"Our research has found if people have good physical, intellectual, and emotional well-being, more social connectedness, and if they perceived themselves to have better coping skills, they will feel they have a better quality of life. Beyond companionship, research also shows being connected to others may help you deal with aging and adjusting to changes you are experiencing, such as pain, stress or illness, in a more positive manner." - Maria I. Lapid, M.D., associate professor of Psychiatry at Mayo Clinic.
Take Action Now
- Reach out. Call one or two friends you have not seen in a while and catch up. Better yet, go out to lunch or dinner to engage face-to-face.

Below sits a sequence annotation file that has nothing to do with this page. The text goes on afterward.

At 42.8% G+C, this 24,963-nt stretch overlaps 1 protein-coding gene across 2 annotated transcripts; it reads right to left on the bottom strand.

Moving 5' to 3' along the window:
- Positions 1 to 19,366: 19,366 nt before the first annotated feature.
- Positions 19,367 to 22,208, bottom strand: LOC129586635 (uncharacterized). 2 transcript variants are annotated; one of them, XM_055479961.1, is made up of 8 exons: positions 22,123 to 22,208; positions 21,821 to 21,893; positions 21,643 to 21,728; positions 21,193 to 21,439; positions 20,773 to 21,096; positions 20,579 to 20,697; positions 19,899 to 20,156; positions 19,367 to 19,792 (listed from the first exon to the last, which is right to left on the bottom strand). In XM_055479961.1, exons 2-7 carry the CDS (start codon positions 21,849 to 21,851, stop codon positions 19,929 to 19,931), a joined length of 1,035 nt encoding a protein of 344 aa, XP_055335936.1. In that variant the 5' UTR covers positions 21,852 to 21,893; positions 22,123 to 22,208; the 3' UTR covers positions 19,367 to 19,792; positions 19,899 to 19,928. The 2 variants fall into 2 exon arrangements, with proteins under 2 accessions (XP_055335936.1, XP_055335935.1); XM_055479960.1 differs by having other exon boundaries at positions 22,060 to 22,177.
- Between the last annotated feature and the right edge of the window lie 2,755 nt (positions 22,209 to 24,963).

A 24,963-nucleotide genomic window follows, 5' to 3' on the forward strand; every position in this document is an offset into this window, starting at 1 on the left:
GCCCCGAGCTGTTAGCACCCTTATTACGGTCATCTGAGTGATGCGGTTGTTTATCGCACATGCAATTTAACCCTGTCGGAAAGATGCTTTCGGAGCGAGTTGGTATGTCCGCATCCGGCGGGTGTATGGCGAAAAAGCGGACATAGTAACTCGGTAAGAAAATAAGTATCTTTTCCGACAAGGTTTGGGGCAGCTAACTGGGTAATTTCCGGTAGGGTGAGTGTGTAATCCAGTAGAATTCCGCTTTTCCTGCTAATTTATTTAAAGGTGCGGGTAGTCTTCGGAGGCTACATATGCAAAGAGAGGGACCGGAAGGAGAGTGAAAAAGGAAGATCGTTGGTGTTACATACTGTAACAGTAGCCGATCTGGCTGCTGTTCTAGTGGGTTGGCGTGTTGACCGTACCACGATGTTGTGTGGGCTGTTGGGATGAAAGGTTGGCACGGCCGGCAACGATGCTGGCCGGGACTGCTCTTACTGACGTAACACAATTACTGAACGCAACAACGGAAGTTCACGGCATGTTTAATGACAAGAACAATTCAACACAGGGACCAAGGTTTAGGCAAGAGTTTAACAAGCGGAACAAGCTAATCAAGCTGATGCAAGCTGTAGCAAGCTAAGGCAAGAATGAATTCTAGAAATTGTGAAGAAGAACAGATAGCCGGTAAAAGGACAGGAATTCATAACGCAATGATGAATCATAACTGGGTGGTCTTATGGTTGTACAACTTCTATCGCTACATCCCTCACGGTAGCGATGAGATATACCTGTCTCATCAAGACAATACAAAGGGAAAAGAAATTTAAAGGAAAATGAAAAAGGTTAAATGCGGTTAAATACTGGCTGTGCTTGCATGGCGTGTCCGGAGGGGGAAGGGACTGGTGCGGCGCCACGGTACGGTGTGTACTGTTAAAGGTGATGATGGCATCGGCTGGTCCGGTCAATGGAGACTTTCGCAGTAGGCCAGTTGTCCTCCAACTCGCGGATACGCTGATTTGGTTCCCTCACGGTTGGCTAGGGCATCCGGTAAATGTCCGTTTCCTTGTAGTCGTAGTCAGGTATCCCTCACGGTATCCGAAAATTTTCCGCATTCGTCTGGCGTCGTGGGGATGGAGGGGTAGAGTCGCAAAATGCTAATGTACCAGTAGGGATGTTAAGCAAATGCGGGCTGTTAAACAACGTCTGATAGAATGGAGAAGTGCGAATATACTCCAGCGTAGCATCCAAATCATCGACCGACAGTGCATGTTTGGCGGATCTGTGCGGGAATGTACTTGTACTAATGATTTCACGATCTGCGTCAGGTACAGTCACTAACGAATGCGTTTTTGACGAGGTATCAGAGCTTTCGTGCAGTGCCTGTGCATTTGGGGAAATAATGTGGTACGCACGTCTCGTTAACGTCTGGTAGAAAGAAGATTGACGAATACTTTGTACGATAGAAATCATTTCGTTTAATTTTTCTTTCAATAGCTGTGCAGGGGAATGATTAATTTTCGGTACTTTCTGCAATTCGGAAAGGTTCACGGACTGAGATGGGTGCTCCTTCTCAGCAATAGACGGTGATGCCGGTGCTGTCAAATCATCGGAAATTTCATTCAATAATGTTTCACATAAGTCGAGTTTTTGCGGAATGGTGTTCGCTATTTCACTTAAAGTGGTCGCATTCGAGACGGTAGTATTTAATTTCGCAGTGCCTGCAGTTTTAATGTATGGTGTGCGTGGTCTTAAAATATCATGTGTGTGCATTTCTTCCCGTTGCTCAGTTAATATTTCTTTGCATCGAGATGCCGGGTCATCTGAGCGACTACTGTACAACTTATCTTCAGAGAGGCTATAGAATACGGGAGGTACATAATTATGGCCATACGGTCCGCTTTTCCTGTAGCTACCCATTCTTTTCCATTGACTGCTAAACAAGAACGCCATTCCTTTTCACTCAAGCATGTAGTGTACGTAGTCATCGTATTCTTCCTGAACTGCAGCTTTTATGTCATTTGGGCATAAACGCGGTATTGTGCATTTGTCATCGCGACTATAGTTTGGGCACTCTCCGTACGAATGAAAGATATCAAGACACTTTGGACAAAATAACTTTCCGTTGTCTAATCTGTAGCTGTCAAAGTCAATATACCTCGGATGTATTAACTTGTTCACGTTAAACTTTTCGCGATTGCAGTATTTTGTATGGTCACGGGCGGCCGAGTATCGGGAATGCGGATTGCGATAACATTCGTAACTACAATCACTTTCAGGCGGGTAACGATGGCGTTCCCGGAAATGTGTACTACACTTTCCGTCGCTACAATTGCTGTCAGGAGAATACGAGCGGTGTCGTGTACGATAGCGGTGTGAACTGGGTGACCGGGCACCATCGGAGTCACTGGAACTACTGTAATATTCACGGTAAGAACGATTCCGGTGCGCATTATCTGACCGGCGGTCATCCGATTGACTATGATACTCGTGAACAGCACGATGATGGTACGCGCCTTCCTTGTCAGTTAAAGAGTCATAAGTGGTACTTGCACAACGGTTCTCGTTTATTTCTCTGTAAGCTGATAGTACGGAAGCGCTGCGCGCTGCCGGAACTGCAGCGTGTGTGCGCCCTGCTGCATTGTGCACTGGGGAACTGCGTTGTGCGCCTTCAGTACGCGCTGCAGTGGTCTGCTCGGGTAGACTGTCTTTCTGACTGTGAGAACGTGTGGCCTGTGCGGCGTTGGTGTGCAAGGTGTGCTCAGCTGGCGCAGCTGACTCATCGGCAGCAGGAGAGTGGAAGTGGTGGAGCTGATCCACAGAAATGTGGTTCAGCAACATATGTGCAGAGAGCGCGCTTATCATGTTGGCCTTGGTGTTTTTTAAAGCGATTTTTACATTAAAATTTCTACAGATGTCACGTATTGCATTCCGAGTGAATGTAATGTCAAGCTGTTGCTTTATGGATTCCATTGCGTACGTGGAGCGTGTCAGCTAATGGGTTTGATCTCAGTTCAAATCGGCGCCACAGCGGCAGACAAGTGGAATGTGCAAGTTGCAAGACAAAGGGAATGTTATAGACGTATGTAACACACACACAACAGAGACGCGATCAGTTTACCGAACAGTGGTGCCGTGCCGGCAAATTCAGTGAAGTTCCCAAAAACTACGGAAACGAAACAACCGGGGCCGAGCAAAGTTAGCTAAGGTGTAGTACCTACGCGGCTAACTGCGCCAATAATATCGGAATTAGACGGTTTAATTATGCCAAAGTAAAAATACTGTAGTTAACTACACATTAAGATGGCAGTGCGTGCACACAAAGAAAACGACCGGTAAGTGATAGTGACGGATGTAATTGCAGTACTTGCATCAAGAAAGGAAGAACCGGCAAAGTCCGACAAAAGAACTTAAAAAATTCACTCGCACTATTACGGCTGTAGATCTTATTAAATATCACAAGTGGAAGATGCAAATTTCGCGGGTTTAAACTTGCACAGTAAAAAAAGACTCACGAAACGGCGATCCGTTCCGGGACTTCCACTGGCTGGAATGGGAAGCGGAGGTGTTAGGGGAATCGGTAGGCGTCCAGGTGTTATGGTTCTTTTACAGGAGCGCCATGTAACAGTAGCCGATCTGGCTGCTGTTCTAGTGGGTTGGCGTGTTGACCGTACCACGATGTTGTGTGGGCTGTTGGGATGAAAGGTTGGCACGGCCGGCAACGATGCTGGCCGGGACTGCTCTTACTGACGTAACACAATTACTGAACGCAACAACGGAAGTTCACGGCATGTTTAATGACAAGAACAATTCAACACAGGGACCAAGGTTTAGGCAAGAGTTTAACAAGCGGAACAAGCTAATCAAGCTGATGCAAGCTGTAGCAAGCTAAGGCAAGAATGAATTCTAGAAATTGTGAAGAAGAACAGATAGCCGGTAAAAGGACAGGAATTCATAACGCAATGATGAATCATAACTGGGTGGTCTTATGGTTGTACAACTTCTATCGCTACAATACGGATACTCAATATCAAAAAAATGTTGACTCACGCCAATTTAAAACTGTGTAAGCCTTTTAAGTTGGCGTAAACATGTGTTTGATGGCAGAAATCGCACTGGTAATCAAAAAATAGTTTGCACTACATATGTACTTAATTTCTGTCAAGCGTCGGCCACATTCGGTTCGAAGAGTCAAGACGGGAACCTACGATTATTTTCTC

- Use technology. Connect with your family and friends virtually via tools like Facebook, Skype, Instagram, or blogs. Make new connections who share your health concerns and find support in one of Mayo Clinic Connect's groups.
- Volunteer. Find a local non-profit that you admire and volunteer with them. Make an effort to get to know one or two others who volunteer with the group too.